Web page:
The circuit shown below is the programmer I use - the top circuit is basically a pair of voltage regulators, which I run off a 13.8v DC bench power supply. It produces a high 12v (+v1) to power up the MCLR line on the PIC during programming, and 5v (+v2) to power the PIC up and drive the data / clock lines. SK2 is the 25-way D-type parallel port on the back of your PC.
Obviously it's a really stupid idea to solder the PIC your programming into the programmer, so I've used a ZIF socket to plug the PIC into - trust me, you'll be swapping the PIC in and out of that socket a lot, don't just buy a standard, cheap and nasty IC socket!
I crimped myself an IDC DIL header that can be inserted into the ZIF socket. On all my circuits I put a header on the board wired up for in-circuit programming. That way, instead of swapping the chip around all the time, you clamp the DIL header into the ZIF socket and plug the other end of the cable into your in-circuit programming header on your board - just make sure you unplug the programmer from the programming header before powering up the circuit (and make sure you get your in-circuit programming components right so you don't end up pumping 12v into the rest of your circuit. A diode in the right place on the MCLR line does the trick).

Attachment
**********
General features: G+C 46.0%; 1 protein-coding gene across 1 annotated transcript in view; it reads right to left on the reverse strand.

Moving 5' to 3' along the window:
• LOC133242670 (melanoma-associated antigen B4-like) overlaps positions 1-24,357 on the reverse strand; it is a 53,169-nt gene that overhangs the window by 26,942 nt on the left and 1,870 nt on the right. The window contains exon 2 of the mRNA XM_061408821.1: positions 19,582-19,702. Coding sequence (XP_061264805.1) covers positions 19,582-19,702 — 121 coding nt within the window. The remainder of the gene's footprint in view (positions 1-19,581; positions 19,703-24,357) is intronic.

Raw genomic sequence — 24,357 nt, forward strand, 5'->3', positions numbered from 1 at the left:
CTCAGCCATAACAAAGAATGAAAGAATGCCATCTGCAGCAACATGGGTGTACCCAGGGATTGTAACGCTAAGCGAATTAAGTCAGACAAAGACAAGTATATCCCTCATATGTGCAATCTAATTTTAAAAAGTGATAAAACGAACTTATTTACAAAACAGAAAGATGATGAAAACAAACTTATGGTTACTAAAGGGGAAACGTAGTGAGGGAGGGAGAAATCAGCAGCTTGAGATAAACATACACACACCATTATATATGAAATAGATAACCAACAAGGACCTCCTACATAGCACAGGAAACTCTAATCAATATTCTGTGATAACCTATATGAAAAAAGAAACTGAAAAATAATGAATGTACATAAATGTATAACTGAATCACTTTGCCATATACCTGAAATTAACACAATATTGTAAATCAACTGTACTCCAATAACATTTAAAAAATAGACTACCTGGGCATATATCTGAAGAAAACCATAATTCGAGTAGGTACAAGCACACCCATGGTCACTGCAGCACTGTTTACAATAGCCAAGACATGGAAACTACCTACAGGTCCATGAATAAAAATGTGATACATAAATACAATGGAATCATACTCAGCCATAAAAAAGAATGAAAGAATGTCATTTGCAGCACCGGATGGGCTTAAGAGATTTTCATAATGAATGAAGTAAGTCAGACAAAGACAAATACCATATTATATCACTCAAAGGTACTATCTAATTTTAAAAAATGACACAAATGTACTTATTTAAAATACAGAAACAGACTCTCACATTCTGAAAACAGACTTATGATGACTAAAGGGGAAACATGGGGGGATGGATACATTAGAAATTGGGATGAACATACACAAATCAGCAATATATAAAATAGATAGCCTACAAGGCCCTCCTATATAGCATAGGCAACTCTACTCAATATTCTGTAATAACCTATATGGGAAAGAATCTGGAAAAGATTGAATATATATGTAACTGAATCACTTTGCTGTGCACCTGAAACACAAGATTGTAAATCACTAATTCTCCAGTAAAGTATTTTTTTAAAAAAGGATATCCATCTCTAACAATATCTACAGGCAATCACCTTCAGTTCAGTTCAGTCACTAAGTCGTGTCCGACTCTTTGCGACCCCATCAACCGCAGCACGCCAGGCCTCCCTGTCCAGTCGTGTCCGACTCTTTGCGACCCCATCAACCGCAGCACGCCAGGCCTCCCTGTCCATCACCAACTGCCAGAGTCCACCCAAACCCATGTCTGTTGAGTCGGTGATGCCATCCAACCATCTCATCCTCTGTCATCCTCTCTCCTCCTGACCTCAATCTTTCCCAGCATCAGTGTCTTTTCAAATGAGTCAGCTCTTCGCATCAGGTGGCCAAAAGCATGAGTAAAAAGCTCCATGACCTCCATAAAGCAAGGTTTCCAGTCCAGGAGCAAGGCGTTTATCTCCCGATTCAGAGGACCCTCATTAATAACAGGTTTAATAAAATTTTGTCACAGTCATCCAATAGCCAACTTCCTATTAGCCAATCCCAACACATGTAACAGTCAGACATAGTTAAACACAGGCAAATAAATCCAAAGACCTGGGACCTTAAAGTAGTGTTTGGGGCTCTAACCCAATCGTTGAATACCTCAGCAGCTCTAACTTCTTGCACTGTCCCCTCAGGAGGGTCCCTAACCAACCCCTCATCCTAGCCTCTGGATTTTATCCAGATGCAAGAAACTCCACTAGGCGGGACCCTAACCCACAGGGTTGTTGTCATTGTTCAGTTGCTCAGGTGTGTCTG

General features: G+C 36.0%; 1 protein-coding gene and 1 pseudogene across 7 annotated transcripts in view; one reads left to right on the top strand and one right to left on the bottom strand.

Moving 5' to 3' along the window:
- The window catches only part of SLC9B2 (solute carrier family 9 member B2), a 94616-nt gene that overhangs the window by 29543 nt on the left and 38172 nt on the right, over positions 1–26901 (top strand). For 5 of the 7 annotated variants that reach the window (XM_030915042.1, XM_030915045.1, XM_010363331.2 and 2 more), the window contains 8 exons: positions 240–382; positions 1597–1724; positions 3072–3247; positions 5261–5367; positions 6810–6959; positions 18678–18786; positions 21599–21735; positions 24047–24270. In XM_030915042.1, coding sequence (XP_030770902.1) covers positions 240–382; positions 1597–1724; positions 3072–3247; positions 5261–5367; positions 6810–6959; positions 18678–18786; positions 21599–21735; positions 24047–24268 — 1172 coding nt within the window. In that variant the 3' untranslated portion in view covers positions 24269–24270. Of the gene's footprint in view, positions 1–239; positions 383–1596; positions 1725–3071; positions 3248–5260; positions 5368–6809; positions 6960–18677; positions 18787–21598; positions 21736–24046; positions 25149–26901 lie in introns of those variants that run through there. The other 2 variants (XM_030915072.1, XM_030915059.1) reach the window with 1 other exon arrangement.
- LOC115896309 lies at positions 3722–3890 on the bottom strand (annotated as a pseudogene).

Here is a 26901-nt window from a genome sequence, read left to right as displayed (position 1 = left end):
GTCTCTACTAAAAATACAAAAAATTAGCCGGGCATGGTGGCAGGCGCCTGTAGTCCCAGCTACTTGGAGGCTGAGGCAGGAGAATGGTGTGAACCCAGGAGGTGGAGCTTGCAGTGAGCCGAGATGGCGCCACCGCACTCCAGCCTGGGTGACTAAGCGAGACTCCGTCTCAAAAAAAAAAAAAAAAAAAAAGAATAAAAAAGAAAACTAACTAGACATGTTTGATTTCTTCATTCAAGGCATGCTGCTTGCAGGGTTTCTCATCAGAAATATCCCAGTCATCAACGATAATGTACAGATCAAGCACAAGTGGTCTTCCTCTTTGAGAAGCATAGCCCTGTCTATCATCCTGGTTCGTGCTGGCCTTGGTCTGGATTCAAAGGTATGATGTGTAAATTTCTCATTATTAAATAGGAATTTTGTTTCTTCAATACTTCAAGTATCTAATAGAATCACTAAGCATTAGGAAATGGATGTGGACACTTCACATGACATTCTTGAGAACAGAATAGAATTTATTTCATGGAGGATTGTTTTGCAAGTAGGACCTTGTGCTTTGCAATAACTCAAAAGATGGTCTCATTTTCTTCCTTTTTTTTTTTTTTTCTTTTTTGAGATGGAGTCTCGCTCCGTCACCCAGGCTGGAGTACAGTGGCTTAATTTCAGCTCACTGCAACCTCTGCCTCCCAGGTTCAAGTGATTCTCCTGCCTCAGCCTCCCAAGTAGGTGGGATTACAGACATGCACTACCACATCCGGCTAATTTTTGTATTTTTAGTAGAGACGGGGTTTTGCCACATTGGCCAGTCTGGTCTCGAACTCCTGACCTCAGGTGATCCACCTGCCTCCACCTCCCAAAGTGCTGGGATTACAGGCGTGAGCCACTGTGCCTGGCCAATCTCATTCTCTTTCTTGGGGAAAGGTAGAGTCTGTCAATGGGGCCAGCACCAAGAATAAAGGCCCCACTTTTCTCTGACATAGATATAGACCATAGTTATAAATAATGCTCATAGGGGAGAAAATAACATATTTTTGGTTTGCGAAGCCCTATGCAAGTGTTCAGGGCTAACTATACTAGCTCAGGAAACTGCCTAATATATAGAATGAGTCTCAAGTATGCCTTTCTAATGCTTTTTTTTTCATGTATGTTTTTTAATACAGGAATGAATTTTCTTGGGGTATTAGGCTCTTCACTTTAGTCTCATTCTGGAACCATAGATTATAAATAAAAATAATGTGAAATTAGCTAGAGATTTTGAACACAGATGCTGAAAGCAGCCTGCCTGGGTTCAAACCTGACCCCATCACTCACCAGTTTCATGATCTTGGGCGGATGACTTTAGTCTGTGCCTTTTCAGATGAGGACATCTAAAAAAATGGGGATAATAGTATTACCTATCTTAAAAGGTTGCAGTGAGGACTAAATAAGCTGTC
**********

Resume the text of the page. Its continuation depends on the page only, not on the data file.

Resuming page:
Once you've got the programmer built, try it out by writing some simple code to make some LEDs flash and try programming a PIC. I use gpasm to assemble my code, and a hacked around version of Brian Lane's picprg to actually do the programming.
You can set up picprg really easilly from it's menu-driven interface, but so you can check you've got it roughly right, my ~/.picprgrc file looks like:
# Linux PIC programmer configuration v2.0 port=1 vpp=-5 vdd=-4 clock=-3 datao=-2 datai=-10 idaddr=2000 eeaddr=2100 cfaddr=2007 colors=1
Note: picprg 2.3 doesn't work for me - use picprg 2.2 instead.